For 21 years, Gene Pyeatt wore a gun on his hip for the U.S. Border Patrol and collared illegal aliens who tried to sneak across the border into Texas.
On Tuesday, he will begin helping them become legal residents of the United States.
"Rightfully so," says Pyeatt, head of the U.S. Immigration and Naturalization Service's new legalization office in Anaheim. "We were upholding what was the law back then, and we're still doing what the law states. If it's the law, I can abide by that."
Pyeatt, 64, had retired in 1977 after 33 years with the INS--12 in investigations and internal affairs following his stint along the border. About a year ago, he got a letter from his former employer asking him to return to work if the immigration reform bill that had been bandied about in Congress for years actually passed.
The bill became law last autumn, and Pyeatt came out of retirement to manage one of three legalization offices the INS is opening in Orange County.
Millions Expected to Apply
Under the law, called the Immigration Reform and Control Act, hundreds of thousands, and perhaps millions of illegal aliens who have either lived in the United States since Jan. 1, 1982, or who worked at least 90 days in agriculture between May 1, 1985, and May 1, 1986, are expected to apply for amnesty and obtain legal status as temporary residents. Later, they may apply for permanent resident status and eventually for citizenship.
The legalization offices will begin accepting applications Tuesday.
Pyeatt says he didn't need to come back to work--he was perfectly happy traveling around the United States and Europe with his wife.
"But they (the INS) needed us, and I'm enthused about being part of this," said Pyeatt, who lives in Anaheim. "It's an historic kind of event, something that's never happened before. . . . The kids (his staff) are anxious to get started and get these people back into the mainstream."
Last week, some of Pyeatt's staff huddled around new computers, familiarizing themselves with the programs, while others studied notebooks full of rules and regulations, like students cramming for a test. High-speed drills whirred as moving men set up modular partitions and unpacked box after box of unassembled chairs.
Although they will not all be on board Tuesday, 28 people eventually will work in the Anaheim office, which expects to be able to interview 250 applicants a day, Pyeatt said. One of the new INS employees is Stanley Jordan, a Long Beach resident who left a job with the Internal Revenue Service a few years ago for the private sector, but now wants to remain in the civil service "until it's time to retire," he said.
"I've got my foot in the door," said Jordan, confident that he will find another post when his job terminates shortly after the legalization program ends a year from now. "I think it's a privilege (to work in the amnesty program). . . . It's a part of Americana."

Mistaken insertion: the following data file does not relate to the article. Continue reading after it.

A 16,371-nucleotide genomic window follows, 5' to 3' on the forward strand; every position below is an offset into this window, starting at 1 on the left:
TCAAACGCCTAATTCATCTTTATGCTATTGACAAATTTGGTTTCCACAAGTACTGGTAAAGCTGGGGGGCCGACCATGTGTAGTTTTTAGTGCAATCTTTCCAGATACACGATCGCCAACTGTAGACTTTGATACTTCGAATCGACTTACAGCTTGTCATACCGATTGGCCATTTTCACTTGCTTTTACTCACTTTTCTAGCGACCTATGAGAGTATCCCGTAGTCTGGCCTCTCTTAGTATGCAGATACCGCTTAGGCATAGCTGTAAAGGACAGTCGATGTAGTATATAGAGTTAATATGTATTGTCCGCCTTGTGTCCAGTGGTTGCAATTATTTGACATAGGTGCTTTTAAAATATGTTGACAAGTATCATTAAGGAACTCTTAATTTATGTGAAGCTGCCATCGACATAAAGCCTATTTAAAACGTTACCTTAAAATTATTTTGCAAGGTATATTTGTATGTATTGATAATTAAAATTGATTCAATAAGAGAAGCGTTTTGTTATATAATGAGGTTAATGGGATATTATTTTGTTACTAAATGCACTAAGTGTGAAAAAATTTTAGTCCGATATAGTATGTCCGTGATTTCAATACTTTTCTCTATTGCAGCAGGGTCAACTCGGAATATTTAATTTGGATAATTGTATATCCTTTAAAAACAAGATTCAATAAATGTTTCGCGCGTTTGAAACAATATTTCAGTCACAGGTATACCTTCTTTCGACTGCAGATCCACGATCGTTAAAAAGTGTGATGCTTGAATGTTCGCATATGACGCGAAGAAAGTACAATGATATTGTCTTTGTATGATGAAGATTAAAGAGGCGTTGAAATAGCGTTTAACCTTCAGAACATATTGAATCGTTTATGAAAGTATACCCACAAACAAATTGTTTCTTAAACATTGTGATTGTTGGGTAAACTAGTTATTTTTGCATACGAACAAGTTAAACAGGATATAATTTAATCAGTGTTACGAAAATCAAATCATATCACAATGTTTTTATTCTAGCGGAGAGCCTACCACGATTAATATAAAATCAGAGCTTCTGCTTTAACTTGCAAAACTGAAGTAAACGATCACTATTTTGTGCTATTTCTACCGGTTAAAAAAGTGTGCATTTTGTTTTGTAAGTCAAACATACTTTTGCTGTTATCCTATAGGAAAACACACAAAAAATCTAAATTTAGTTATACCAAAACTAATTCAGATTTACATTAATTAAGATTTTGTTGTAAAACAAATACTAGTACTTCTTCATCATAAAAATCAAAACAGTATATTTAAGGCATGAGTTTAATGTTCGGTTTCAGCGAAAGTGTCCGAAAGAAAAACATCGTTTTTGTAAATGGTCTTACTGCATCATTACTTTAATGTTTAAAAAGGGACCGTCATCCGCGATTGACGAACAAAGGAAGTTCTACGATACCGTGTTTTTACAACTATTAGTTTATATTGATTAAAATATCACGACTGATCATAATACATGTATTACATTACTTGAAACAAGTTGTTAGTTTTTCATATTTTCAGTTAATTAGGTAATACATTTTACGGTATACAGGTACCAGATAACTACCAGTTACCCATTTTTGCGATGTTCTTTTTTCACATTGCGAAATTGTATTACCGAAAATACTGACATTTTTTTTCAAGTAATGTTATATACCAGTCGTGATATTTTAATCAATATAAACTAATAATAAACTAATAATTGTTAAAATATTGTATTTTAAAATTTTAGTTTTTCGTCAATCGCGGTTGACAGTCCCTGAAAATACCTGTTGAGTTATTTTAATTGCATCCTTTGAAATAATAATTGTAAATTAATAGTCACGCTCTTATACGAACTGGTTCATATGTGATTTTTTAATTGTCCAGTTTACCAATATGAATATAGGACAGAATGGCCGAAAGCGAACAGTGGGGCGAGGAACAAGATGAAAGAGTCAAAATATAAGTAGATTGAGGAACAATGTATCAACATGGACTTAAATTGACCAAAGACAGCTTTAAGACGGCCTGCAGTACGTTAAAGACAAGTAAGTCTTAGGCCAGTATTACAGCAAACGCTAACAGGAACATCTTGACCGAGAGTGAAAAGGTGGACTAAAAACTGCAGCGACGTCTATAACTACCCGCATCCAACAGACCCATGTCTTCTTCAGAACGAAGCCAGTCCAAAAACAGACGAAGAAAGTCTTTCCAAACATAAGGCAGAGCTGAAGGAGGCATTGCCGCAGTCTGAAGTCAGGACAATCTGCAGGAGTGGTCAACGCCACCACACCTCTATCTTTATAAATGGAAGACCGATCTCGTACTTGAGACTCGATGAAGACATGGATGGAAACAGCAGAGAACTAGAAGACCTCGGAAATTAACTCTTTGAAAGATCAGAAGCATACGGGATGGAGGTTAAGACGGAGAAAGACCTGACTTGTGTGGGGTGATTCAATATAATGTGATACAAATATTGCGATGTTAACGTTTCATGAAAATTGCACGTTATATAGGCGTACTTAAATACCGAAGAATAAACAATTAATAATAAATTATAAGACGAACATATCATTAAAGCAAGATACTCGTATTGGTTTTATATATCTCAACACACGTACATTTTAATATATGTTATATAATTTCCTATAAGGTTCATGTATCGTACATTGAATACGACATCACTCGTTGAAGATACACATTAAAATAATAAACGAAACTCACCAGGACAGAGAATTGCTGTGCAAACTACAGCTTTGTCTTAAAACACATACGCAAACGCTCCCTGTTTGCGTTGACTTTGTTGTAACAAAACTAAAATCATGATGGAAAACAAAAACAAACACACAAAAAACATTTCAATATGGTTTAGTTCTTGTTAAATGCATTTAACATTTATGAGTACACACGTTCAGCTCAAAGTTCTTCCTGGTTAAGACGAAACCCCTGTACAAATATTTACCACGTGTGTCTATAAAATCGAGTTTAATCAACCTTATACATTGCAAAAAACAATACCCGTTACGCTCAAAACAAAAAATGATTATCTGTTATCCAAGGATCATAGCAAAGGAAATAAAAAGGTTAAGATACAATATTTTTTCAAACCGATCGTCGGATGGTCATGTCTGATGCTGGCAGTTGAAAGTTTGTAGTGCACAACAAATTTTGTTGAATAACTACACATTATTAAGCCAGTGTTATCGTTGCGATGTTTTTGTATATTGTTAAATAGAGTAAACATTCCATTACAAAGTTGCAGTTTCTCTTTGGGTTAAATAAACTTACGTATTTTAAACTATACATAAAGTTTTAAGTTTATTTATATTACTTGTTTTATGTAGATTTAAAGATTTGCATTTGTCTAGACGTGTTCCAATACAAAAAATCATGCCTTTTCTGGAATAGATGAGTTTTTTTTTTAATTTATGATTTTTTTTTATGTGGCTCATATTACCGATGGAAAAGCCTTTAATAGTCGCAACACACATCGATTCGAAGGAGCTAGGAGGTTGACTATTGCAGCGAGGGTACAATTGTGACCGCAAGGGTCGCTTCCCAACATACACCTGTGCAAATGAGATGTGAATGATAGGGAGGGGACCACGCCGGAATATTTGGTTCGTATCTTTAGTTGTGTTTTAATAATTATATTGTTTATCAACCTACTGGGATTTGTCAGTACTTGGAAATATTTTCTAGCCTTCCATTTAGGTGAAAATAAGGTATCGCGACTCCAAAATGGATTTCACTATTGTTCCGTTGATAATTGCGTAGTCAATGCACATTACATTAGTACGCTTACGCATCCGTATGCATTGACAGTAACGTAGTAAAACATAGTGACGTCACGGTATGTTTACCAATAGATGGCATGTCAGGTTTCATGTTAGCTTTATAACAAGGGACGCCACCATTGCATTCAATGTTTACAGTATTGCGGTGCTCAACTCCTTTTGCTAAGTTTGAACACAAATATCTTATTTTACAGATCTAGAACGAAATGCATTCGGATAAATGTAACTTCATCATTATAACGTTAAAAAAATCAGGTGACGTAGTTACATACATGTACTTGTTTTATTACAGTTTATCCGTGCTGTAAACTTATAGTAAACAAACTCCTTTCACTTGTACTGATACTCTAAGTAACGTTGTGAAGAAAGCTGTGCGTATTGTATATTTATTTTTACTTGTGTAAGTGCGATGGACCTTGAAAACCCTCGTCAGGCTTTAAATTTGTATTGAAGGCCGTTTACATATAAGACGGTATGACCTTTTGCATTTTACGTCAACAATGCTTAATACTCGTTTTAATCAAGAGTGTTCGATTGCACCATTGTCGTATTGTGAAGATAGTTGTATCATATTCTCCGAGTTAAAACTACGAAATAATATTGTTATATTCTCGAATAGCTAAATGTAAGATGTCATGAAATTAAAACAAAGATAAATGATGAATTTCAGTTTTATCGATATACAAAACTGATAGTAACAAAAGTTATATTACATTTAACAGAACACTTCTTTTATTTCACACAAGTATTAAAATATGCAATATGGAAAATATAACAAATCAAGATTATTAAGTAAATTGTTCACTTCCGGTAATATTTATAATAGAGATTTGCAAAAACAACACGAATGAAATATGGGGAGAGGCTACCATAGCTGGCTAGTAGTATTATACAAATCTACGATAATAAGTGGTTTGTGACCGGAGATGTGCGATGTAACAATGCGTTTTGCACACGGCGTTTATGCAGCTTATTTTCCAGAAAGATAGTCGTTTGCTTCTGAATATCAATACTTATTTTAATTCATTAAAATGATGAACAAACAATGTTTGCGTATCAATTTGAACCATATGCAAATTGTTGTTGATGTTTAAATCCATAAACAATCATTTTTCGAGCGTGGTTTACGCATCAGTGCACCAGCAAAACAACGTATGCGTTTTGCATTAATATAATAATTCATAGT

Will Interview Applicants
As a legalization adjudicator, Jordan will have the important task of interviewing applicants and making a preliminary recommendation. The files then will be sent to the INS regional processing center in Laguna Niguel, where officials will approve or reject the applications. That office will not open for at least another week.
The managers of Orange County's other two legalization offices--George Newland in Santa Ana and Ed Egan in Buena Park--also are retired Border Patrol officers.
Like Pyeatt, they say they have no qualms about welcoming into their offices the people they once would have arrested.
"Switching over is no problem at all--this is what Congress mandated," said Newland, standing in his still unfurnished office on South Ritchey Street last week. Through the double glass doors, not 40 yards away, a host of farm workers, some of them illegal aliens, could be seen plucking strawberries and running up and down the rows to unload their trays and get back to work.
Inside, Newland's deputy, Dorita M. Kimble, was schooling some of the office's new employees on the fine points of the complex law.
"If they work only one hour one day because it rained, that's OK, we'll give them credit for the whole day," said Kimble, explaining how to judge an agricultural worker's claim of 90 days. "But if he has one hour for 90 days, we're gonna look at that a little closer."
The staff would have to learn "how many bushels of this and baskets of that" equals an hour of work to determine if fruit pickers had actually worked enough days to qualify, said Kimble, an 11-year INS employee with the voice and demeanor of a good-natured drill sergeant.
'Our Attitude is Amnesty'
Kimble, who commutes to the Santa Ana office daily from Rialto in San Bernardino County, said the most striking difference between her old job as an INS examiner and her new one as a legalization officer is the lack of "a close relationship with enforcement. Our attitude is amnesty. . . . There are silent groups out there, and we are trying to get them to say, 'Hello, here I am.' "